“Nowadays, civil discourse has just migrated to Twitter. Who’s talking face to face anymore?” said Cohen. “This class is a pedagogical space. You’re allowed to be wrong. You’re allowed to change your mind. You’re allowed to learn and reevaluate your understandings.”
Certain attributes of the course, though, are non-negotiable, the commitment to anti-racist pedagogy being one of them. Notable guest speakers, such as Berkeley ethnic studies professor Michael Omi, a pioneer in the study of race and ethnicity, have been tapped to give students a breakdown on how race and racism has impacted the foundation of American politics to this day.
Omi, who co-authored the seminal 1986 text, Racial Formation in the United States, spoke to students last month about the importance of the U.S. Census and how political apportionment within Congress, and federal resources, are impacted by the accuracy of the data about communities of color.
“It’s hard to imagine the United States as a kind of raceless society, where race doesn’t matter,” Omi said to students during the lecture. “There are some students that believe that ‘oh, if I’m just colorblind, that’s the answer to this… I treat all people the same’: We don’t. And we have to acknowledge the ways race is not only embedded in our institutions, but the way in which it really shapes our practices in everyday life.”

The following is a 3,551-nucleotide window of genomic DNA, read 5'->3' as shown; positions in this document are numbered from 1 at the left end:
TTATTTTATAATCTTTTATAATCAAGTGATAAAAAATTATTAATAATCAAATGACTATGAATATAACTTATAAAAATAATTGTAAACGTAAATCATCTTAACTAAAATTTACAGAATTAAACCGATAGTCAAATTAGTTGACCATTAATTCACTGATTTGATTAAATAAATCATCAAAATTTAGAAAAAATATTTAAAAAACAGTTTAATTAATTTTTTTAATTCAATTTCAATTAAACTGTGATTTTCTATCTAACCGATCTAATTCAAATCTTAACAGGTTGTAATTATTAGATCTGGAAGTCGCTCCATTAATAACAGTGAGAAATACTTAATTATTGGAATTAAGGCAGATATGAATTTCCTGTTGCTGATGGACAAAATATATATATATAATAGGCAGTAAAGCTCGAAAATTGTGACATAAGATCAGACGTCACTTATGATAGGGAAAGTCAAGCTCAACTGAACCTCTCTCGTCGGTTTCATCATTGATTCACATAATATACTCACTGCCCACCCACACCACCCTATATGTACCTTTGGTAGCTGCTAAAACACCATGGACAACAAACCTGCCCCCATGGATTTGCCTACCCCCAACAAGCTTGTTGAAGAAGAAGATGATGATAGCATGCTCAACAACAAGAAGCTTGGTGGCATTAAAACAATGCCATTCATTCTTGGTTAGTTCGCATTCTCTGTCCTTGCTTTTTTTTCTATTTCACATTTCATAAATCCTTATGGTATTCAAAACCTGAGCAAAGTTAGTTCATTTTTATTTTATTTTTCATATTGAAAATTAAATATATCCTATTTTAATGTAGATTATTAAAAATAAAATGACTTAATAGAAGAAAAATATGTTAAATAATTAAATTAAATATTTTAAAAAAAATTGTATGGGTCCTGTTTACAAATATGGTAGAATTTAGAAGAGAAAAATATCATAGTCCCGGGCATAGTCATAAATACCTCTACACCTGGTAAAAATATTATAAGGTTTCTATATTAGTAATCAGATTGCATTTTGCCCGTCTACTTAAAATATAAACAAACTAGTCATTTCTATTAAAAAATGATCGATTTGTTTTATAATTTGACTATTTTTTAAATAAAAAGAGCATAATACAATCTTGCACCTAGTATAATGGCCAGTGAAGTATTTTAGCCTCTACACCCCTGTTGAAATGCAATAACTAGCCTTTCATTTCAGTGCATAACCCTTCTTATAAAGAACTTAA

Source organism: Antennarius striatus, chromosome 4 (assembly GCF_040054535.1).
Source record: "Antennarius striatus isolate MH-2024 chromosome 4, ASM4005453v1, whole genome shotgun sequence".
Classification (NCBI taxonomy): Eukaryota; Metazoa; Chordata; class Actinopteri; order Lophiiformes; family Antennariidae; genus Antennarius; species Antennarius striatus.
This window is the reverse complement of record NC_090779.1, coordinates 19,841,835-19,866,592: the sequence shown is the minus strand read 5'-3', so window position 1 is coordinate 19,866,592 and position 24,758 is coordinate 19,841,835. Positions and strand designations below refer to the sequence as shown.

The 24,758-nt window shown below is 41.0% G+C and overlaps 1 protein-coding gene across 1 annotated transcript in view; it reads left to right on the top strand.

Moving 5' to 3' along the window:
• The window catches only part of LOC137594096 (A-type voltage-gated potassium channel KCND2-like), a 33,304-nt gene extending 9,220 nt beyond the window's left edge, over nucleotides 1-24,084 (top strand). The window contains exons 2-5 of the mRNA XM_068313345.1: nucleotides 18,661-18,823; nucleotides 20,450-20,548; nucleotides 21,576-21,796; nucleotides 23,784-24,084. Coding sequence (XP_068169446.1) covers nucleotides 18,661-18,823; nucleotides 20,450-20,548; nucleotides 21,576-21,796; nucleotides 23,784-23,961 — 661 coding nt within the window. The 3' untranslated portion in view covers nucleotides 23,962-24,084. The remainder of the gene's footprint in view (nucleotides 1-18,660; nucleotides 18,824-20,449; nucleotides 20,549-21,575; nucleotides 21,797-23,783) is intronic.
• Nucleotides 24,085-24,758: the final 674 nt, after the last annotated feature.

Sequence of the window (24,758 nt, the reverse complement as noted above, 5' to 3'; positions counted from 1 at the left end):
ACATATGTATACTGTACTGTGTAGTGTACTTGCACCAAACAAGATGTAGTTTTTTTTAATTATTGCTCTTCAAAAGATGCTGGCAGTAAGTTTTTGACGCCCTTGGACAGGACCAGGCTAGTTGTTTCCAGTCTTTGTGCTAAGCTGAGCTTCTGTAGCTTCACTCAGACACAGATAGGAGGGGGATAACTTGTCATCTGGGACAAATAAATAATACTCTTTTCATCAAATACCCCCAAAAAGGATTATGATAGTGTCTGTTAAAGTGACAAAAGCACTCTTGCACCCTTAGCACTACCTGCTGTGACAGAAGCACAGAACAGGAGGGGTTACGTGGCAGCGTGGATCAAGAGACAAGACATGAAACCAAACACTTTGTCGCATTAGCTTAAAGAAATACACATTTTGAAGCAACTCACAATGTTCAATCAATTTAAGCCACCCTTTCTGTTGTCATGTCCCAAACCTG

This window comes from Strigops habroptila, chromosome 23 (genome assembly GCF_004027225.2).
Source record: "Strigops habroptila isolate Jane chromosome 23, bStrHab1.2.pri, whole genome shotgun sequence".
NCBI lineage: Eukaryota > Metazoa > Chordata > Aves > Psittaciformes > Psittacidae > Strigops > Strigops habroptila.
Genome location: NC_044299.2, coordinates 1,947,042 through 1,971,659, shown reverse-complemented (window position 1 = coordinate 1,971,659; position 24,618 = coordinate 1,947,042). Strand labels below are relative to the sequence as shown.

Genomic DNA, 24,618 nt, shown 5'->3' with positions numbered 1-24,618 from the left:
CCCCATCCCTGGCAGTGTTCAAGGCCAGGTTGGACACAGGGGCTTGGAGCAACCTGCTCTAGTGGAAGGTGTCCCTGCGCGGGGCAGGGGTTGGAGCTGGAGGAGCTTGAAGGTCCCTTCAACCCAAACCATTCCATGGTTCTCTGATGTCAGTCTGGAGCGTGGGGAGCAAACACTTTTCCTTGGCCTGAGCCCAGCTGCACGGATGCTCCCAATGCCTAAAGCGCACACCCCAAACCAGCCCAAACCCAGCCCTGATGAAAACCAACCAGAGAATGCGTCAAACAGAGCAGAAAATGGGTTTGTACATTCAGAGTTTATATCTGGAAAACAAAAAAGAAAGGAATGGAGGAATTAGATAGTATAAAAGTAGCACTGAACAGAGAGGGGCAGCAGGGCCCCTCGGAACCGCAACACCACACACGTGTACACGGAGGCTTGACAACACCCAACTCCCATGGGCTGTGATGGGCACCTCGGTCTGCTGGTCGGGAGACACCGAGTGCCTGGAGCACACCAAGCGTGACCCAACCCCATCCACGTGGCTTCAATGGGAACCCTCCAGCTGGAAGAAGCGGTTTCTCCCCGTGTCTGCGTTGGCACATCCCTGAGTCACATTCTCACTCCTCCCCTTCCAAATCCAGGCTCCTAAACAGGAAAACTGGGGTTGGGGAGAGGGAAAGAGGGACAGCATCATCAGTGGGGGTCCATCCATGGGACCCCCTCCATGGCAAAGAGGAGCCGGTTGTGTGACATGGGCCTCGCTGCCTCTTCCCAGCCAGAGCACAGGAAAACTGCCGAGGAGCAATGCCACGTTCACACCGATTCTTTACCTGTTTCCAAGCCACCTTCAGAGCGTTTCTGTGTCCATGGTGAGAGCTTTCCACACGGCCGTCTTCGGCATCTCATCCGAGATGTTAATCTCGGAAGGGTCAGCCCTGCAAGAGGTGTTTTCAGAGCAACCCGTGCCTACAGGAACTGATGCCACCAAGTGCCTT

Transfer student Madison Raasch said the course, and experts like Omi, have really helped her reflect on her own knowledge of American democracy and the ingrained exclusion of people from it along racial lines. She said she feels more confident talking about issues she was already passionate about, like voter suppression.
“I now more deeply understand how the electoral rights that I assumed were granted under our founding documents or in later revisions have been systematically denied to Americans,” said Raasch, who registered for the class after taking a course taught by Jayaraman last summer.
“History shows us our systems weren’t really designed to function as what we would consider to be democratic, especially when it comes to racialized voter suppression….a realm in which our democracy is currently under attack.”
Beyond the election
With a class dedicated to a critical analysis of the events leading up to Election Day, what happens once Nov. 3 has come and gone?
As many political commentators have opined, the impact of the coronavirus on early and mail-in voting may leave the country with no clear president-elect on election night.